Britain Versus Aliens in Invasion 1984!

Britain Versus Aliens in Invasion 1984!

Invasion 1984! Alan Grant and John Wagner (script), Eric Bradbury (art), various (lettering) Treasury of British Comics/Rebellion May 2019 A stablemate to the legendary 2000 AD, Battle was a weekly anthology that aimed to kick new life into the traditional British war comic. During its run from 1975 to 1988, it tried a number of

Invasion 1984!

Alan Grant and John Wagner (script), Eric Bradbury (art), various (lettering)
Treasury of British Comics/Rebellion
May 2019

A stablemate to the legendary 2000 AD, Battle was a weekly anthology that aimed to kick new life into the traditional British war comic. During its run from 1975 to 1988, it tried a number of tactics to advance this goal, from running Pat Mills and Joe Colquhoun’s now-classic anti-war epic “Charley’s War”, to the more commercial approach of tying in with the G. I. Joe toyline (or Action Force, as it was known in the UK at the time).

In 1983, Battle tried its hand at science fiction with “Invasion 1984!” Written by John Wagner and Alan Grant under the joint pseudonym of R. Clark and boasting the gritty black-and-white artwork of Eric Bradbury, the story – which ran from March to December – depicted alien invaders laying waste to what was, for all practical purposes, contemporary Earth. It was a long way from the romanticised visions of World War II that were the bread and butter of more conventional war comics like Commando.

Now, thanks to the ever-expanding Treasury of British Comics line, the entire story is collected in a single paperback volume. How does it stand up more than thirty-five years later?

The origins of “Invasion 1984!” in a British war comic are evident, as despite its unorthodox choice of subject matter, it retains many of the genre’s conventions. The story follows a band of soldiers called the Storm Squad as they try to track down linguistics professor Ed Lomax so that he can translate the language of the aliens – a plot point that seems to be loosely based on the exploits of wartime codebreakers. Written for a readership with an interest in military technology, the comic ensures that humanity is equipped not merely with planes, tanks and missiles, but with Harriers, Chieftains and Rapiers.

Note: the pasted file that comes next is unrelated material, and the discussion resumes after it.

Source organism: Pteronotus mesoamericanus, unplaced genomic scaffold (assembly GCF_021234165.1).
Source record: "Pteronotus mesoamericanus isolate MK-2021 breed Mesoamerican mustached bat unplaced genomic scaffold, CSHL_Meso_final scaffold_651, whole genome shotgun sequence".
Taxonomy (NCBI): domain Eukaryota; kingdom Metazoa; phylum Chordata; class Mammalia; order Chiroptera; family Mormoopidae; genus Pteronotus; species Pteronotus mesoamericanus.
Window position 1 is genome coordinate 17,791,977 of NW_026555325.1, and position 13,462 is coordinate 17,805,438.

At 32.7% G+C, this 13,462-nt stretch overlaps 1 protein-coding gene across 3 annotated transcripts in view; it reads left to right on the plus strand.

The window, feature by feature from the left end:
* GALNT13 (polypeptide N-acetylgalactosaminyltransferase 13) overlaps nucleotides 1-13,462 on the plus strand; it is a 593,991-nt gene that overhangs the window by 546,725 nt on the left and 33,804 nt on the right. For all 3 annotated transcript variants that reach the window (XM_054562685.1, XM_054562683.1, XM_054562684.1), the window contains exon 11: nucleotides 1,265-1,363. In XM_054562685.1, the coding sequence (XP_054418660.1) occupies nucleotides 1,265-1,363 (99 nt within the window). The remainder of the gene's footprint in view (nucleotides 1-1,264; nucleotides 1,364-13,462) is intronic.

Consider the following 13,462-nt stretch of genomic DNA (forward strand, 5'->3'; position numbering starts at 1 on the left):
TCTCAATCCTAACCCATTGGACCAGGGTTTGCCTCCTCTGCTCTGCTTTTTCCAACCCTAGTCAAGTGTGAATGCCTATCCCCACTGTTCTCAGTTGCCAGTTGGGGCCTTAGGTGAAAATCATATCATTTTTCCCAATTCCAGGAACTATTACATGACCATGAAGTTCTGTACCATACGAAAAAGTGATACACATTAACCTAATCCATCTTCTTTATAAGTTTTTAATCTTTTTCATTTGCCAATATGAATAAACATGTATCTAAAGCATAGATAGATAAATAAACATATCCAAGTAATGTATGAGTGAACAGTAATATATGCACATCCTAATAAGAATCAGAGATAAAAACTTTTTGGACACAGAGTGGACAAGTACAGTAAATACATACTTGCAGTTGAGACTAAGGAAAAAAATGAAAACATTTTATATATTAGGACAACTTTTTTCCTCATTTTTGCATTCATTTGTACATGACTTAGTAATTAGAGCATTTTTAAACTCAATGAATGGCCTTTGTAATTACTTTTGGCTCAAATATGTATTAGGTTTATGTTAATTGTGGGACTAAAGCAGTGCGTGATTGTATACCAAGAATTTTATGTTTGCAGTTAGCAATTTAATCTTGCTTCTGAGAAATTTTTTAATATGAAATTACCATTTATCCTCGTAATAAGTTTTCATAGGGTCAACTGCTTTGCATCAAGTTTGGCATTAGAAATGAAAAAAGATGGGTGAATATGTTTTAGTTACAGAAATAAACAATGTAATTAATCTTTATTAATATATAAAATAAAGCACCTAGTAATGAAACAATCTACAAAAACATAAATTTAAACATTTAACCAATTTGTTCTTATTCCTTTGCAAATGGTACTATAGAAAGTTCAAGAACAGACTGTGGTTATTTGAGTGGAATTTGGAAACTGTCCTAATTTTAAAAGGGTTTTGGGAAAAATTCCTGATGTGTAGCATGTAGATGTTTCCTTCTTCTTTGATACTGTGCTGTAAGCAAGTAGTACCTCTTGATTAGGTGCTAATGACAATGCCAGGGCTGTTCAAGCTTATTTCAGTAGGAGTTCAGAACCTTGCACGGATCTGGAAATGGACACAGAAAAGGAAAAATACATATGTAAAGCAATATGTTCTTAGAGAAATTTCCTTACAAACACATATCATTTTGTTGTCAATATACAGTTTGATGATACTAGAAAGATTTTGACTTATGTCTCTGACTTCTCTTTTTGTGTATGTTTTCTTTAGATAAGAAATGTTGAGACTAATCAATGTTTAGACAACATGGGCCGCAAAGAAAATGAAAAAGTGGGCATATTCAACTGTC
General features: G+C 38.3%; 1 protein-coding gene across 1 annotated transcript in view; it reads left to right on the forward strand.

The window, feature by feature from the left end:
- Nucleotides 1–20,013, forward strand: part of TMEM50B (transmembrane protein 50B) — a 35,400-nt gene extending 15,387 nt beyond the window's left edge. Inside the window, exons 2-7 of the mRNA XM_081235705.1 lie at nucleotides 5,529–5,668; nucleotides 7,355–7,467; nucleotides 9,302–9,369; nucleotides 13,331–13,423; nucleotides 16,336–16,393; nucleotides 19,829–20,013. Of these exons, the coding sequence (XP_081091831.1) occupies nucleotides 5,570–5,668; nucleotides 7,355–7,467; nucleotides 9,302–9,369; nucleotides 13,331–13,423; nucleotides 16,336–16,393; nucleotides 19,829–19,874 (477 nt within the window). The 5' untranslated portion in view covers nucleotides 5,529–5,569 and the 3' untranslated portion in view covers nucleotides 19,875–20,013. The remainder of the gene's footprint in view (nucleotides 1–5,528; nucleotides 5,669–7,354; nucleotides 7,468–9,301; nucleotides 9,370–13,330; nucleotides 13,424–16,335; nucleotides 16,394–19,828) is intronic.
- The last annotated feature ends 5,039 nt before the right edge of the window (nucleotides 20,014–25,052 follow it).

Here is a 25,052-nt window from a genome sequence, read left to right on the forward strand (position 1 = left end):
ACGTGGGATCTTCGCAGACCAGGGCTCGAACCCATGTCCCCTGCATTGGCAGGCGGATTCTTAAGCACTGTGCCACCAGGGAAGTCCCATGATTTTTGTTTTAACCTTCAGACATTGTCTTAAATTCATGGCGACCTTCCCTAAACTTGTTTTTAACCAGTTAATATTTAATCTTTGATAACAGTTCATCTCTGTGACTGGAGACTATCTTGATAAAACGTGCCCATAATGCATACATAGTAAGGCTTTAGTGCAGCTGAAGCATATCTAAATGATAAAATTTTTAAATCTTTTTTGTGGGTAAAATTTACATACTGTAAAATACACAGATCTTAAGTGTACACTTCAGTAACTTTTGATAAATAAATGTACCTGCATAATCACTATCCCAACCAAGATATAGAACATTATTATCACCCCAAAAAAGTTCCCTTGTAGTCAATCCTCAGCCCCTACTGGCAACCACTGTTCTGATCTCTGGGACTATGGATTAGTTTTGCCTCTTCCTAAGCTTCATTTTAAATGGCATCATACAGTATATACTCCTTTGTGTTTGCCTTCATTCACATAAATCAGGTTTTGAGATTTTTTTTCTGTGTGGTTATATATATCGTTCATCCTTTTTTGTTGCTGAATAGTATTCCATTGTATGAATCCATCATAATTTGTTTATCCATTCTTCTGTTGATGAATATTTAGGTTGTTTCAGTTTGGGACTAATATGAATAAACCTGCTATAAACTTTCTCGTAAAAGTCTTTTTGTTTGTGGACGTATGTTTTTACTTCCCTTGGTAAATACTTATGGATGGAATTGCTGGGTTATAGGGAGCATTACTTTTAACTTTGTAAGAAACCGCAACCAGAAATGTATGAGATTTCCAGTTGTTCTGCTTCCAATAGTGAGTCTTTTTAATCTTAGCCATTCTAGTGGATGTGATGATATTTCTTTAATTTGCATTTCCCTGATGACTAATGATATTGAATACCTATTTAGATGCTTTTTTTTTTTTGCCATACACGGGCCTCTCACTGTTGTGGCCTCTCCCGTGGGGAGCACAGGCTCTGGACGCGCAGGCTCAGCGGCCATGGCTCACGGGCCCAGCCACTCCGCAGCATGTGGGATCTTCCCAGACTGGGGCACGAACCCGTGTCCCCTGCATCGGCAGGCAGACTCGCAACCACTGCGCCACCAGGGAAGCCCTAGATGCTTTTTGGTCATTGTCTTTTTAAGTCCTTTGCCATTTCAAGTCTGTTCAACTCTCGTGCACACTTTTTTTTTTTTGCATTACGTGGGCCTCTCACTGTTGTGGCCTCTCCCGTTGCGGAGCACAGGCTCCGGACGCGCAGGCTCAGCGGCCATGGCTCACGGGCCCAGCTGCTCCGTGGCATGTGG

Meanwhile, the skull-faced aliens are clad in armour that makes them look somewhere between samurai and conquistadores, and – despite their advanced technology – are armed with swords. Here, perhaps, we see the lingering influence of the various historical adventures that ran in esteemed UK comic The Eagle.

The story is divided into three-page instalments, with almost every one structured so as to build into a cliffhanger. This makes the comic a trifle exhausting to read long stretches in one sitting, but it’s easy to imagine an adolescent of the 1980s eagerly devouring the bite-sized chunk of cathartic brutality dished up every week. While not exactly subtle, the comic shows a definite craft, a good example being its reticence in terms of graphic violence: although sundry characters are sliced up or shot to bits during the course of the story, the bloodshed either occurs off panel or is obscured by a carefully-placed white flash, the details left to the reader’s imagination.

By and large, “Invasion 1984!” is a strip that derives its horror from ideas rather than gore and guts. Entire cities are wiped out by both sides; stricken soldiers commit suicide for the good of their mission; and civilians too battered to serve the invaders are thrown onto bonfires, incidents that do not need lurid detail to be chilling. A typical instalment has the Storm Squad finding a band of civilians who have been permanently transformed into remote-controlled slaves by the aliens; obtaining one of the control devices, two of the soldiers amuse themselves by treating the poor souls as puppets (“Haw, haw! They’re all bonking into each other!”) and are harshly reprimanded by their Major (“Next time I catch you and your brother goofing off, I kill you!”) In more traditional war comics such conduct would have been reserved for the villains, not the nominal heroes.

As is to be expected from a serialised comic of this type, “Invasion 1984!” often gives the indication that its story was made up in large part on the fly – witness how the plot thread of Lomax’s attempts to communicate with the aliens is abruptly tied up to make way for a new story arc involving an alien disease. But despite this, the comic shows a complete conviction in its narrative: Wagner and Grant tell their story with a straight face, instead of lampooning their b-movie inspirations, and Bradbury draws up a richly textured world before laying waste to it.

Battle is often overlooked in favour of its younger sister 2000 AD, but “Invasion 1984!” shows that the latter title did not have a monopoly on bombastic sci-fi pulp. Another worthy addition to the Treasury of British Comics.

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